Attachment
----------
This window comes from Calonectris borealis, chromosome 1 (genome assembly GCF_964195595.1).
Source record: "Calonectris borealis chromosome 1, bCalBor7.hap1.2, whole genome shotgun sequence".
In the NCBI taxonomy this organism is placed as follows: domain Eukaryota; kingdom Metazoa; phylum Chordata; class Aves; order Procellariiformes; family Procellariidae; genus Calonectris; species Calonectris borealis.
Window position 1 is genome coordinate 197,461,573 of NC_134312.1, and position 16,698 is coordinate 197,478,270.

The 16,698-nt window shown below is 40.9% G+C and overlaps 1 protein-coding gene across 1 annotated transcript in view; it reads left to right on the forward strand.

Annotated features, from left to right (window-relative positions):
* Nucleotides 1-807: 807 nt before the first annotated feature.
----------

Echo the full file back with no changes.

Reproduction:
This window comes from Calonectris borealis, chromosome 1 (genome assembly GCF_964195595.1).
Source record: "Calonectris borealis chromosome 1, bCalBor7.hap1.2, whole genome shotgun sequence".
In the NCBI taxonomy this organism is placed as follows: domain Eukaryota; kingdom Metazoa; phylum Chordata; class Aves; order Procellariiformes; family Procellariidae; genus Calonectris; species Calonectris borealis.
Window position 1 is genome coordinate 197,461,573 of NC_134312.1, and position 16,698 is coordinate 197,478,270.

The 16,698-nt window shown below is 40.9% G+C and overlaps 1 protein-coding gene across 1 annotated transcript in view; it reads left to right on the forward strand.

Annotated features, from left to right (window-relative positions):
* Nucleotides 1-807: 807 nt before the first annotated feature.